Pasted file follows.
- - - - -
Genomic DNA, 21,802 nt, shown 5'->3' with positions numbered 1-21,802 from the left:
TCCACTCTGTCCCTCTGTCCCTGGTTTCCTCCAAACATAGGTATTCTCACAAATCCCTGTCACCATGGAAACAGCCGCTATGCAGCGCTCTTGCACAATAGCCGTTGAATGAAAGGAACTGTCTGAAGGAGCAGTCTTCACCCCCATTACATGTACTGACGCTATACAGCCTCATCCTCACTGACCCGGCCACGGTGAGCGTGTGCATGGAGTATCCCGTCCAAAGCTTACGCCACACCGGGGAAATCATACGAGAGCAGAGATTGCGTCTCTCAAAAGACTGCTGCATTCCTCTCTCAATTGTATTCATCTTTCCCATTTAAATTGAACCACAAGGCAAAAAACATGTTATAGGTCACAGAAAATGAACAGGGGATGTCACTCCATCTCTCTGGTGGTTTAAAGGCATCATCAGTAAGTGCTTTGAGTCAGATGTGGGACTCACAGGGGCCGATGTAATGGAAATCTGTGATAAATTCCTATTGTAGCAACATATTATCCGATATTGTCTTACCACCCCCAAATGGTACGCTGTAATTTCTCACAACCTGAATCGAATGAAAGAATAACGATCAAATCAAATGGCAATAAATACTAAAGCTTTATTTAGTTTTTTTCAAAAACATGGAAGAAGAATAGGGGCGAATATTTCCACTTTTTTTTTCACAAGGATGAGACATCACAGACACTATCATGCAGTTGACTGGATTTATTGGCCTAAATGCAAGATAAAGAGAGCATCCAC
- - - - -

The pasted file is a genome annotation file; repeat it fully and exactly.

Genomic DNA, 21,802 nt, shown 5'->3' with positions numbered 1-21,802 from the left:
TCCACTCTGTCCCTCTGTCCCTGGTTTCCTCCAAACATAGGTATTCTCACAAATCCCTGTCACCATGGAAACAGCCGCTATGCAGCGCTCTTGCACAATAGCCGTTGAATGAAAGGAACTGTCTGAAGGAGCAGTCTTCACCCCCATTACATGTACTGACGCTATACAGCCTCATCCTCACTGACCCGGCCACGGTGAGCGTGTGCATGGAGTATCCCGTCCAAAGCTTACGCCACACCGGGGAAATCATACGAGAGCAGAGATTGCGTCTCTCAAAAGACTGCTGCATTCCTCTCTCAATTGTATTCATCTTTCCCATTTAAATTGAACCACAAGGCAAAAAACATGTTATAGGTCACAGAAAATGAACAGGGGATGTCACTCCATCTCTCTGGTGGTTTAAAGGCATCATCAGTAAGTGCTTTGAGTCAGATGTGGGACTCACAGGGGCCGATGTAATGGAAATCTGTGATAAATTCCTATTGTAGCAACATATTATCCGATATTGTCTTACCACCCCCAAATGGTACGCTGTAATTTCTCACAACCTGAATCGAATGAAAGAATAACGATCAAATCAAATGGCAATAAATACTAAAGCTTTATTTAGTTTTTTTCAAAAACATGGAAGAAGAATAGGGGCGAATATTTCCACTTTTTTTTTCACAAGGATGAGACATCACAGACACTATCATGCAGTTGACTGGATTTATTGGCCTAAATGCAAGATAAAGAGAGCATCCAC